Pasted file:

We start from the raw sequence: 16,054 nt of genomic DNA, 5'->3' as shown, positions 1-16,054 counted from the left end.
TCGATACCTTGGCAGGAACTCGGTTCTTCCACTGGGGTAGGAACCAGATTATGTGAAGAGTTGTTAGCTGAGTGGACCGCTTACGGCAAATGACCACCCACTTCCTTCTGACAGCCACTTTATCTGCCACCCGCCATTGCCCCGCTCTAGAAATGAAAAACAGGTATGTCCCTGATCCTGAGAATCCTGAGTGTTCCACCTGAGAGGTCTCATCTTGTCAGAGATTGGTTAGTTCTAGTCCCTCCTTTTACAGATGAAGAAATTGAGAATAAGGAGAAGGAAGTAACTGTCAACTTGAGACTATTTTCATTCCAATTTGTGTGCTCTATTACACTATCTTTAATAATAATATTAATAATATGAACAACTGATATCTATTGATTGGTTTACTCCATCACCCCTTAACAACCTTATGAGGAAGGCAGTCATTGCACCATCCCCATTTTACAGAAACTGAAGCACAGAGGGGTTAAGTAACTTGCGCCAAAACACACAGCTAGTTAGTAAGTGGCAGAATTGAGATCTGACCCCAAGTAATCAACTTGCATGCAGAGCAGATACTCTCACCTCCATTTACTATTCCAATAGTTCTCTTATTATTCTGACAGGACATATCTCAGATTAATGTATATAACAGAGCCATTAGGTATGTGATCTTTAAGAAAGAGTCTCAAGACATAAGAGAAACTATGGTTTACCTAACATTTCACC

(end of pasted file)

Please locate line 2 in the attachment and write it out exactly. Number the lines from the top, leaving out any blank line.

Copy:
TCGATACCTTGGCAGGAACTCGGTTCTTCCACTGGGGTAGGAACCAGATTATGTGAAGAGTTGTTAGCTGAGTGGACCGCTTACGGCAAATGACCACCCACTTCCTTCTGACAGCCACTTTATCTGCCACCCGCCATTGCCCCGCTCTAGAAATGAAAAACAGGTATGTCCCTGATCCTGAGAATCCTGAGTGTTCCACCTGAGAGGTCTCATCTTGTCAGAGATTGGTTAGTTCTAGTCCCTCCTTTTACAGATGAAGAAATTGAGAATAAGGAGAAGGAAGTAACTGTCAACTTGAGACTATTTTCATTCCAATTTGTGTGCTCTATTACACTATCTTTAATAATAATATTAATAATATGAACAACTGATATCTATTGATTGGTTTACTCCATCACCCCTTAACAACCTTATGAGGAAGGCAGTCATTGCACCATCCCCATTTTACAGAAACTGAAGCACAGAGGGGTTAAGTAACTTGCGCCAAAACACACAGCTAGTTAGTAAGTGGCAGAATTGAGATCTGACCCCAAGTAATCAACTTGCATGCAGAGCAGATACTCTCACCTCCATTTACTATTCCAATAGTTCTCTTATTATTCTGACAGGACATATCTCAGATTAATGTATATAACAGAGCCATTAGGTATGTGATCTTTAAGAAAGAGTCTCAAGACATAAGAGAAACTATGGTTTACCTAACATTTCACC